New York reaches into the tone of the entire film and even the
spirit of the viewer.  The ambience is certainly creepy, but the
story seems to take forever to get to where it is going and too
much is obscured by unclear voices and darkly photographed, often
rear-lit, scenes.  The film is written and directed by Oz Perkins
who went on to write and direct the similarly indistinct I AM THE
PRETTY THING THAT LIVES IN THE HOUSE.  Rating: low +1 (-4 to +4) or

Watching this film is like stepping into a large freezer.  In cold
and icy upstate New York is Bramford, a prestigious Catholic school
for girls.  The school is decorated in a color scheme of metallic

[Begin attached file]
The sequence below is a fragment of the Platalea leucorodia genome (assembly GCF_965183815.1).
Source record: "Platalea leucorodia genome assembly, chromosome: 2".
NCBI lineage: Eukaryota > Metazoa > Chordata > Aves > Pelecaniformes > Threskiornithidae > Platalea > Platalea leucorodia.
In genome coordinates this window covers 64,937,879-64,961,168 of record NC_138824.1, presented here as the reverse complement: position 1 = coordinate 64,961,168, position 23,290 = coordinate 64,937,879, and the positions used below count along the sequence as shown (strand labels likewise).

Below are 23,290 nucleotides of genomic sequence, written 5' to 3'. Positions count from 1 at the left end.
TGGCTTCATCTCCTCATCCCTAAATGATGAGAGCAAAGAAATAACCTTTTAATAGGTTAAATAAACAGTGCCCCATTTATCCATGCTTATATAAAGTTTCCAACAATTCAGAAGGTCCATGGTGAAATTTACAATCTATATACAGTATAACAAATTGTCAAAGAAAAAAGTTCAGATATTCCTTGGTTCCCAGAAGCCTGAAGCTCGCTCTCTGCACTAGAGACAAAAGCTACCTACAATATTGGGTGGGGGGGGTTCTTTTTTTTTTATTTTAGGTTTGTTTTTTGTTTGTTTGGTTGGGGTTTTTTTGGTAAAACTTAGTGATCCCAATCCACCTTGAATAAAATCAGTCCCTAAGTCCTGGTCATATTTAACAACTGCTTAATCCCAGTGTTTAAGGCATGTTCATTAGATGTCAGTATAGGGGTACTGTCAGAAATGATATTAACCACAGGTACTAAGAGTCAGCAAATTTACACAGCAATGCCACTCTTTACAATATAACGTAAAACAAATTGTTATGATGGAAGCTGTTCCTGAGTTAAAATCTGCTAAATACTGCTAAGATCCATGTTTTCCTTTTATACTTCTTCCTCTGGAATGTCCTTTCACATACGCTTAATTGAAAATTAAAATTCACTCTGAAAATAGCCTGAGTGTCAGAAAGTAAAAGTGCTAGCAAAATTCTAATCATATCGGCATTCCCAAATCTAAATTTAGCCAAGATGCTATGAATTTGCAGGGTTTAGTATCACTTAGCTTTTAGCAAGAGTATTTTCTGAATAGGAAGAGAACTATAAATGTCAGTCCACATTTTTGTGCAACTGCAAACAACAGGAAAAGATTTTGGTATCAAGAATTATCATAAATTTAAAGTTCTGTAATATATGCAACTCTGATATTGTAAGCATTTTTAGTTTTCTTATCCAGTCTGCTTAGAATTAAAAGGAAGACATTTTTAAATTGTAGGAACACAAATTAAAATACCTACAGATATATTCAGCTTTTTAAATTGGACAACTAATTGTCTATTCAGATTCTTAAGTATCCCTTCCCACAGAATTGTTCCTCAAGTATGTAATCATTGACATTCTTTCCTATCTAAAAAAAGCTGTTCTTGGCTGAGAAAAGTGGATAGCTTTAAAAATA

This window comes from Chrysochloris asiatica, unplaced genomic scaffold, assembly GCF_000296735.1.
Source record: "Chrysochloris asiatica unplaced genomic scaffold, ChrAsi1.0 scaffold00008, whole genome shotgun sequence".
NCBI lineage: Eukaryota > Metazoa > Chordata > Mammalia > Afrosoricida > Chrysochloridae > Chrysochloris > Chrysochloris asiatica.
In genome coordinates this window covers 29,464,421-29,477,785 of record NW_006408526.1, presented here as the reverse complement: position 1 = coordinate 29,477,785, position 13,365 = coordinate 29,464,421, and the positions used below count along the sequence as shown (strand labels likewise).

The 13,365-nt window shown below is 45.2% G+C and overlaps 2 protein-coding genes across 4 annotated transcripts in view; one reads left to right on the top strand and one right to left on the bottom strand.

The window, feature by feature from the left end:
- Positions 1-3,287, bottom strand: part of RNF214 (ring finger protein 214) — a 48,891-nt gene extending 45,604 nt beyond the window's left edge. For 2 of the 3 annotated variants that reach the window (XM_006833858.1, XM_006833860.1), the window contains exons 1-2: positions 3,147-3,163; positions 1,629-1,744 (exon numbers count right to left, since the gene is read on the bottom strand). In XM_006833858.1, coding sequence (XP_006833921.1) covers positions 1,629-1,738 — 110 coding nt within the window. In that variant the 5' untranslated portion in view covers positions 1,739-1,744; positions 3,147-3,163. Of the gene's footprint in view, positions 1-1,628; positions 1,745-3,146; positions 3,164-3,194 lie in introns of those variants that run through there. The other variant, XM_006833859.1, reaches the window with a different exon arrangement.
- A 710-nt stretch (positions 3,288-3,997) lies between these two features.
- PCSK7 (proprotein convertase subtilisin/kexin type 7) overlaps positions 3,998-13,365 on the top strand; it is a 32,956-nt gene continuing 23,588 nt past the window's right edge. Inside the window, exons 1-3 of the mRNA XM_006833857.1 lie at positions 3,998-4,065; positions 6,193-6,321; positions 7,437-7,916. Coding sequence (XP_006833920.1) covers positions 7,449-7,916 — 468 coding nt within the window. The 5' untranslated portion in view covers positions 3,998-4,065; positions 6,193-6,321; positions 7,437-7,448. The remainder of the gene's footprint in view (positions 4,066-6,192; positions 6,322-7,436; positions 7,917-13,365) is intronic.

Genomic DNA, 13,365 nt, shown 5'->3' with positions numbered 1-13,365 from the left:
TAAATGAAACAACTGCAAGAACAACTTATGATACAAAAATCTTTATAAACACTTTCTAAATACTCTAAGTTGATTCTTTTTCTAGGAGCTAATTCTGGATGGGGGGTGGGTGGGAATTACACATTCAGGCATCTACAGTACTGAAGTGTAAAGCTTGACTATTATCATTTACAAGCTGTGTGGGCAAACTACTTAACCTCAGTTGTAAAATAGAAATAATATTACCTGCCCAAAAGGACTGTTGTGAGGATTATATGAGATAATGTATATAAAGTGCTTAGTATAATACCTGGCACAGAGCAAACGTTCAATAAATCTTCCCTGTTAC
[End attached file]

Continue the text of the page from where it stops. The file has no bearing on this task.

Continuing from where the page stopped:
blue and gray, symbolizing complete rejection anything warm and
human.  Director (and writer) Oz Perkins clearly wants to take even
more humanity from its characters and show them as silhouettes
against the blue light coming off the fields of snow outside.
Sadly, this makes the main characters look too similar and even
with a small cast it is hard for the viewer to keep track who each
one is.

It is the beginning of the February winter break.  (In fact, the
film was originally titled FEBRUARY.)  The parents should have
collected the girls to take home.  At least that was the plan.
Rose (played by Lucy Boynton) and Kat (Kiernan Shipka) were not
picked up and the headmaster of the school has to make special
arrangement for them to stay in the building.  A third girl, Joan
(Emma Roberts) ends sitting at a bus stop late at night.  We do not
know how she fits in or why.  We do know that Rose has arranged to
miss winter break so she will not have to face her parents and tell